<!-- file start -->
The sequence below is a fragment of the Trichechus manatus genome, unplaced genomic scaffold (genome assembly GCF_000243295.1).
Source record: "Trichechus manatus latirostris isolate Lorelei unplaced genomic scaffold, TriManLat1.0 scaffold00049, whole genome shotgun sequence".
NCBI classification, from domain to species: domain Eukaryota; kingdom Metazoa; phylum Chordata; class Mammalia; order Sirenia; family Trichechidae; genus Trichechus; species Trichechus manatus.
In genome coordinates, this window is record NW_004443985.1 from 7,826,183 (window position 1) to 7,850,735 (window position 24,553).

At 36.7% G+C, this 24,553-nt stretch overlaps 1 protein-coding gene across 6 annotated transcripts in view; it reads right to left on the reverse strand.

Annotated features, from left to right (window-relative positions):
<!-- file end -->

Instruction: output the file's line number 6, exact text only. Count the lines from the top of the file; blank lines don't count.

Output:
Annotated features, from left to right (window-relative positions):